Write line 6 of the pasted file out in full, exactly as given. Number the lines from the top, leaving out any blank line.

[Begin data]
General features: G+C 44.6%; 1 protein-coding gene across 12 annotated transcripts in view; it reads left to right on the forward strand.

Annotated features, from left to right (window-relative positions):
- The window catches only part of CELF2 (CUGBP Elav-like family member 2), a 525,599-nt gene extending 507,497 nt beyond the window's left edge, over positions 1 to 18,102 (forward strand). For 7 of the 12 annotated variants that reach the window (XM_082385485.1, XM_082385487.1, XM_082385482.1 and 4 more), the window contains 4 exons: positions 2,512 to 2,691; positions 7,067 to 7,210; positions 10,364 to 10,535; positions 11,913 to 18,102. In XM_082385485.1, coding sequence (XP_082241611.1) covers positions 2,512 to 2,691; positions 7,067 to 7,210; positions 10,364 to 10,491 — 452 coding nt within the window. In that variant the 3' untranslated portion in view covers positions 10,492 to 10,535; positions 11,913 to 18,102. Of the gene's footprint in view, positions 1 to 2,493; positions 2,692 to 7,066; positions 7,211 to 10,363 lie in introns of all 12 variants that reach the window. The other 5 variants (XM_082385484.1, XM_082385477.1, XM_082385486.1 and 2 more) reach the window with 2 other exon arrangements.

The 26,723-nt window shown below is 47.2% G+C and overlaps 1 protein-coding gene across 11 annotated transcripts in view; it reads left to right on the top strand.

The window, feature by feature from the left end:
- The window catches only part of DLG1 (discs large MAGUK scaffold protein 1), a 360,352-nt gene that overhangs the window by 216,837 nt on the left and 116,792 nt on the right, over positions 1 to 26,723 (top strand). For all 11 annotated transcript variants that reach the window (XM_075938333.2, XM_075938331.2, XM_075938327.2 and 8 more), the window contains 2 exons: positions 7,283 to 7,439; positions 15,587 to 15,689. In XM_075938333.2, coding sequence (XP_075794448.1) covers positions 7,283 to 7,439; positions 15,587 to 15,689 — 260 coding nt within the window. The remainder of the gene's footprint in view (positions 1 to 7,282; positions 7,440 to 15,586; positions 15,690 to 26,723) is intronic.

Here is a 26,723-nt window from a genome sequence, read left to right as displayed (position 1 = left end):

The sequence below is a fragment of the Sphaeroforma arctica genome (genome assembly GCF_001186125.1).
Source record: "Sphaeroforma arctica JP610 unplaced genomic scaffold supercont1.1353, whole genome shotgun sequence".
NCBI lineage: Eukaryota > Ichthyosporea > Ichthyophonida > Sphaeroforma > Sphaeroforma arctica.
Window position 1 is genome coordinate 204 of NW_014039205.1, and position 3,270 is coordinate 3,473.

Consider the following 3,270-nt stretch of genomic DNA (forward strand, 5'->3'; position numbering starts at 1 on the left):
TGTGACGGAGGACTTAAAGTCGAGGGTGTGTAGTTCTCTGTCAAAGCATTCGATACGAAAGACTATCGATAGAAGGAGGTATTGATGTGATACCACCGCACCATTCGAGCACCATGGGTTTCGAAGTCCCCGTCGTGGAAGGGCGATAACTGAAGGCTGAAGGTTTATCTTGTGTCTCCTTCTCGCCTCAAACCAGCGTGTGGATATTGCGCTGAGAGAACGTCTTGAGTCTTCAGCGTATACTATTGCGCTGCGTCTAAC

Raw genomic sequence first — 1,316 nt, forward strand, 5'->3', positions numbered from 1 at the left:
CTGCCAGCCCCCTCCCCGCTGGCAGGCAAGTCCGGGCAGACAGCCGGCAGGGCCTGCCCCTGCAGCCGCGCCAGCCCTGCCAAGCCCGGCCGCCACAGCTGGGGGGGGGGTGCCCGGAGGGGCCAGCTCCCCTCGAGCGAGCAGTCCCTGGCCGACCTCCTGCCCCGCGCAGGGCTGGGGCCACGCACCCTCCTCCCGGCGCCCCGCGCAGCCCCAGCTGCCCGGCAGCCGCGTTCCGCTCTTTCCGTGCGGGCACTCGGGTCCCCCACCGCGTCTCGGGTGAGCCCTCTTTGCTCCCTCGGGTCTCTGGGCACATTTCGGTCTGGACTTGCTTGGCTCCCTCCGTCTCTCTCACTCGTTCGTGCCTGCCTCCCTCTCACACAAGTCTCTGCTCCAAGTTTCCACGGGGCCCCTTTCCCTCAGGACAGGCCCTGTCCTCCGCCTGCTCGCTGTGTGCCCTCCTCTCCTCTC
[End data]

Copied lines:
- The window catches only part of DLG1 (discs large MAGUK scaffold protein 1), a 360,352-nt gene that overhangs the window by 216,837 nt on the left and 116,792 nt on the right, over positions 1 to 26,723 (top strand). For all 11 annotated transcript variants that reach the window (XM_075938333.2, XM_075938331.2, XM_075938327.2 and 8 more), the window contains 2 exons: positions 7,283 to 7,439; positions 15,587 to 15,689. In XM_075938333.2, coding sequence (XP_075794448.1) covers positions 7,283 to 7,439; positions 15,587 to 15,689 — 260 coding nt within the window. The remainder of the gene's footprint in view (positions 1 to 7,282; positions 7,440 to 15,586; positions 15,690 to 26,723) is intronic.